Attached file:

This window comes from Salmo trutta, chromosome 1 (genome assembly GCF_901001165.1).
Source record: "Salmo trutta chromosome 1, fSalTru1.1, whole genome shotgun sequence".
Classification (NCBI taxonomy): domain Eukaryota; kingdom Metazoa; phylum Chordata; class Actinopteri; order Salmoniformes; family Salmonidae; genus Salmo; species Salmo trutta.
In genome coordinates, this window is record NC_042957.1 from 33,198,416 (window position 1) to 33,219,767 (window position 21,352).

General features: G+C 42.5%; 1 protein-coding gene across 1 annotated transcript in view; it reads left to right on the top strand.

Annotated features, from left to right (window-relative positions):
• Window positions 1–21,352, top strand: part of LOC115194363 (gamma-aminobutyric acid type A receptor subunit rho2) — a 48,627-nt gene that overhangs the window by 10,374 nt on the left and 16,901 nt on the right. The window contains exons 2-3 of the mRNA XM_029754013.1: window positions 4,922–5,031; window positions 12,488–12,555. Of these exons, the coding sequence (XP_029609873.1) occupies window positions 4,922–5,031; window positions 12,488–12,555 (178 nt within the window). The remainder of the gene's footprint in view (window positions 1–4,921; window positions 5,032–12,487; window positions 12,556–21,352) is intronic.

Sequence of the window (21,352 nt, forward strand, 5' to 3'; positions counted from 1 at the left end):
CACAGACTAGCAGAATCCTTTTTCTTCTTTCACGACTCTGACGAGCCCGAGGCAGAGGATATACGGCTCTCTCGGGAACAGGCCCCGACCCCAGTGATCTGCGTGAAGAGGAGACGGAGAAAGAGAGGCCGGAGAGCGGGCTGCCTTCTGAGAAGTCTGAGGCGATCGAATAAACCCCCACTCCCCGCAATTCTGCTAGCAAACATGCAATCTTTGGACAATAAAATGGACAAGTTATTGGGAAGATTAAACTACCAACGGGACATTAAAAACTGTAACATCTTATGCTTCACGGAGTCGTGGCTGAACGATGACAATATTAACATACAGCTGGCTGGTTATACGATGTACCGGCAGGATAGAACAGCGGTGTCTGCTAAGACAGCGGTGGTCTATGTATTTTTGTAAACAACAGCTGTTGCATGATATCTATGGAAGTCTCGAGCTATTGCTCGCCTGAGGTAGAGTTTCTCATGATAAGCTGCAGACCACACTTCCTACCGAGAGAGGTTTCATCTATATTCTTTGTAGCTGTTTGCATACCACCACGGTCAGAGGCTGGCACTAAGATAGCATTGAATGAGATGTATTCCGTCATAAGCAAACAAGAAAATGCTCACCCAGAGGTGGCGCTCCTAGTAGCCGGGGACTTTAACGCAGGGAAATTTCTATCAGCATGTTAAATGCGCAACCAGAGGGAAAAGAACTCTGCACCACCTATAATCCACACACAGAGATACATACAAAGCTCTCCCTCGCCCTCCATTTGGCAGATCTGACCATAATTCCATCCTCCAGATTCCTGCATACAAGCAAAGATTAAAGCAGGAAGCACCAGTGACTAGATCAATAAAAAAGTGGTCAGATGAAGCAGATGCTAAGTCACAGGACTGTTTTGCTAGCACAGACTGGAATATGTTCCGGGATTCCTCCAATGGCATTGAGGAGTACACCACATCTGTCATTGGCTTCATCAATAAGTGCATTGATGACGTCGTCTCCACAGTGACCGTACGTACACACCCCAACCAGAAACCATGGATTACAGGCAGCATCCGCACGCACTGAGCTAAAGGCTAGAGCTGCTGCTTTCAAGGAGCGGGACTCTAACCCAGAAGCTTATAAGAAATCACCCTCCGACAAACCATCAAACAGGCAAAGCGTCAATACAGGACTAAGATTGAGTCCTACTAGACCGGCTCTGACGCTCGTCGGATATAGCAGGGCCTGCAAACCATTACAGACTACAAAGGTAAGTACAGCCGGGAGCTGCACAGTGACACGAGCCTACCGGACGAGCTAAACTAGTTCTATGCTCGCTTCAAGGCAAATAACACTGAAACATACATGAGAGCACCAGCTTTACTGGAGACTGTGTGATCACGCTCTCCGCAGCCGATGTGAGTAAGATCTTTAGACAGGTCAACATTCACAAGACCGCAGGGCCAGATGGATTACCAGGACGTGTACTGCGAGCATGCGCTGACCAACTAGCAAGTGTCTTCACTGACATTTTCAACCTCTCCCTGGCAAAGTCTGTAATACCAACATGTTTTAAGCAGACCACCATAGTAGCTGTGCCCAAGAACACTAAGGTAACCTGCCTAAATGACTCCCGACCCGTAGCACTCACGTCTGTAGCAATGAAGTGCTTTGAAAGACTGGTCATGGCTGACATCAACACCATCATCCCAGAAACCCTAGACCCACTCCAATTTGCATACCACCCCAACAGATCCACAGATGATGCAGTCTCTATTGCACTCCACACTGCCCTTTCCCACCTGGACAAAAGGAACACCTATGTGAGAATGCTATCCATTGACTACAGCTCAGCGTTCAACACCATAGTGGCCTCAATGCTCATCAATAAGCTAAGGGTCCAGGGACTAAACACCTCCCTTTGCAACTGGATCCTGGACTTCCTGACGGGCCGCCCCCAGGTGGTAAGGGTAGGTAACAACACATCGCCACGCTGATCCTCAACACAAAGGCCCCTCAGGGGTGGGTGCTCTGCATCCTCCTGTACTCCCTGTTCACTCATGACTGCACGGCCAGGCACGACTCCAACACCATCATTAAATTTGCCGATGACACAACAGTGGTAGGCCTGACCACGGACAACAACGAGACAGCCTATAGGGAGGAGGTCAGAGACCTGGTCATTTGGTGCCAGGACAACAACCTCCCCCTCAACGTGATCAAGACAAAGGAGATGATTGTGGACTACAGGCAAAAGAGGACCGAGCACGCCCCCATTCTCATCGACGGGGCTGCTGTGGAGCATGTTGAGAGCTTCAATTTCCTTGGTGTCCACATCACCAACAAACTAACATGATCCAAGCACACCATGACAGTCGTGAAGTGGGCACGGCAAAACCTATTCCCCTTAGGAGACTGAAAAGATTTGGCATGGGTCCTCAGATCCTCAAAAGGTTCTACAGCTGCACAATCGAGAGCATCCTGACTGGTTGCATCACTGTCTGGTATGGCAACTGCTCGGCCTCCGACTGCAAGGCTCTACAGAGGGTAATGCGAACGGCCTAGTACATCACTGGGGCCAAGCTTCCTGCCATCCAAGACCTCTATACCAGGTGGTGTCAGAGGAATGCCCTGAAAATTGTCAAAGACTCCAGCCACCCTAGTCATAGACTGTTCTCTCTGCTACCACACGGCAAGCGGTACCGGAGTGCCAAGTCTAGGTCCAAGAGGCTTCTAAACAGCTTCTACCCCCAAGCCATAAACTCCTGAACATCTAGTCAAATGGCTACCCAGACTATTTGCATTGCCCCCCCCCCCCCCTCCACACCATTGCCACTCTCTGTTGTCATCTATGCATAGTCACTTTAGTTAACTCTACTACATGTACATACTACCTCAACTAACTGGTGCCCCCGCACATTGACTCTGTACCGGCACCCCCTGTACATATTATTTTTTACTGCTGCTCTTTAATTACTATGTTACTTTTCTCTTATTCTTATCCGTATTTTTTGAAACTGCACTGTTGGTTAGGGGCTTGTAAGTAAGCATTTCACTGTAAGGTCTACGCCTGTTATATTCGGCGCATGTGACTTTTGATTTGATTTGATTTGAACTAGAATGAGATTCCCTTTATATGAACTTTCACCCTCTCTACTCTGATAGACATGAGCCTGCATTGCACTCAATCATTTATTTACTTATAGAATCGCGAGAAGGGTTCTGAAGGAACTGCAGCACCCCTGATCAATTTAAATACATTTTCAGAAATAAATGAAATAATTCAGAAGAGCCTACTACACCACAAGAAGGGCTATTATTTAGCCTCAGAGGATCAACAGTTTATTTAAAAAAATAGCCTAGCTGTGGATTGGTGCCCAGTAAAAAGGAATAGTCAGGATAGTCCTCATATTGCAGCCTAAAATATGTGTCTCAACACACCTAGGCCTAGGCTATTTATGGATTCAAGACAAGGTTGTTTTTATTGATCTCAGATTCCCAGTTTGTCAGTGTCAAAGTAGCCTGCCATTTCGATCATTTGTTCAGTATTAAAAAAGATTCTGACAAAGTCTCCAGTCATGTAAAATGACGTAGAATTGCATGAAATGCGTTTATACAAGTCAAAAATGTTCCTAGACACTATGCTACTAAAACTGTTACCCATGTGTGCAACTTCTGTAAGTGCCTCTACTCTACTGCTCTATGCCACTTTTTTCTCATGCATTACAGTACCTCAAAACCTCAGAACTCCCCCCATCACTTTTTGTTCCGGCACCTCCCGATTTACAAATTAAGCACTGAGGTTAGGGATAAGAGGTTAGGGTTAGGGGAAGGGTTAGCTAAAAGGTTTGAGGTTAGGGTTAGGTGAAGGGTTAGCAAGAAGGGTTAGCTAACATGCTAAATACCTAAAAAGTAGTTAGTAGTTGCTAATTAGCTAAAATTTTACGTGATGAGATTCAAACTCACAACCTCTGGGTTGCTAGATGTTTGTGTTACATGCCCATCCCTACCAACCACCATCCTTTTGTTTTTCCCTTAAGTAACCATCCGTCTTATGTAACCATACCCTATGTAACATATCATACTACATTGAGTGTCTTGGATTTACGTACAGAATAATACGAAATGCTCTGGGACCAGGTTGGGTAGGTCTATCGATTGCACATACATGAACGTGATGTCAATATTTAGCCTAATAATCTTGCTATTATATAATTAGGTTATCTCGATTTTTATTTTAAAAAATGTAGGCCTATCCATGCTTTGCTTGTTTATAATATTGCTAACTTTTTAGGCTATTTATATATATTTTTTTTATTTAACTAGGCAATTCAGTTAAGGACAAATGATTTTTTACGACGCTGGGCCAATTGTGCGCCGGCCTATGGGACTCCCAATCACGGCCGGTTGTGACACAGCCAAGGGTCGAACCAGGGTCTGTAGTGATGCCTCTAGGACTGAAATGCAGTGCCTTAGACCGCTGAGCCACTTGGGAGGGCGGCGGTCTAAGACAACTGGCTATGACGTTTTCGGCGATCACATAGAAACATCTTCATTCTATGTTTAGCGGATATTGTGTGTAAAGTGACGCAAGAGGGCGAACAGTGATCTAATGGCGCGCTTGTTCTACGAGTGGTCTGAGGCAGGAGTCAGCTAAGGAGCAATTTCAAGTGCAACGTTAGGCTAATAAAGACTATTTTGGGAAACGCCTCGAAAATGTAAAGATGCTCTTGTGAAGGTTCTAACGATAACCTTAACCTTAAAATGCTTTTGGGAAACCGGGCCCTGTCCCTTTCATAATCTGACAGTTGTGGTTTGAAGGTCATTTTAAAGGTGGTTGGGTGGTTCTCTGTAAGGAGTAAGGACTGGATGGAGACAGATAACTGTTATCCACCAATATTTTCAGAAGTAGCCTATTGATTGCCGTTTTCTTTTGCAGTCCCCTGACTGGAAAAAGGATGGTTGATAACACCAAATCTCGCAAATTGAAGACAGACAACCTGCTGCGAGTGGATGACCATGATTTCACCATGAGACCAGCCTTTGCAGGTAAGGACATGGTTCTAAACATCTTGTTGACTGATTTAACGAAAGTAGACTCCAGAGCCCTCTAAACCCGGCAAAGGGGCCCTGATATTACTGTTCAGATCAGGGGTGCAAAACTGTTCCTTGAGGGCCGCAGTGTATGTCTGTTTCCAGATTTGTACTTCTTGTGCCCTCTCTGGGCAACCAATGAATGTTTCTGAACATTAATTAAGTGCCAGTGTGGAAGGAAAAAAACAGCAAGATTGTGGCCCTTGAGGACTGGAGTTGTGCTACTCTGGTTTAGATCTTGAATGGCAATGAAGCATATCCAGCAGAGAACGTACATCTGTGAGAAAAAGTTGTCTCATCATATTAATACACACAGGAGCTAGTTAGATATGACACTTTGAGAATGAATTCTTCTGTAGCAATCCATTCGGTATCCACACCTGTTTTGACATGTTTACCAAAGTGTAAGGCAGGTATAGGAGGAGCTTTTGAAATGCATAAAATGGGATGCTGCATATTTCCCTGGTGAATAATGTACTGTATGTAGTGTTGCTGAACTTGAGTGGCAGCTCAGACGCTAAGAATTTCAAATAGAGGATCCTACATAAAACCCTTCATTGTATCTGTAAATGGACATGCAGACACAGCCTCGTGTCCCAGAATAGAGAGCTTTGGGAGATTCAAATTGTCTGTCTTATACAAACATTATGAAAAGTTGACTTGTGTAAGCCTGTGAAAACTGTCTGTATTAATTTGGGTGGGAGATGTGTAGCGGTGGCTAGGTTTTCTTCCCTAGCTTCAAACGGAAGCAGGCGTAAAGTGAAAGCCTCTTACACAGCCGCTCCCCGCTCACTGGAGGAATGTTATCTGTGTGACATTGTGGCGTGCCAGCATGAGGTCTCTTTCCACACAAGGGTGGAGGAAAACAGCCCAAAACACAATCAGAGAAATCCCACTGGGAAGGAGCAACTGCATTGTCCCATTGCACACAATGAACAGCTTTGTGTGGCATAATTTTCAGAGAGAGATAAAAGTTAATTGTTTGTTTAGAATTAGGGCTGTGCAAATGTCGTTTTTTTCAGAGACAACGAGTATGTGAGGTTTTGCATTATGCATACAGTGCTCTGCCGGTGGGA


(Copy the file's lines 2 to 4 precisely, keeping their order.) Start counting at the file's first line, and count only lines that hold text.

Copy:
Source record: "Salmo trutta chromosome 1, fSalTru1.1, whole genome shotgun sequence".
Classification (NCBI taxonomy): domain Eukaryota; kingdom Metazoa; phylum Chordata; class Actinopteri; order Salmoniformes; family Salmonidae; genus Salmo; species Salmo trutta.
In genome coordinates, this window is record NC_042957.1 from 33,198,416 (window position 1) to 33,219,767 (window position 21,352).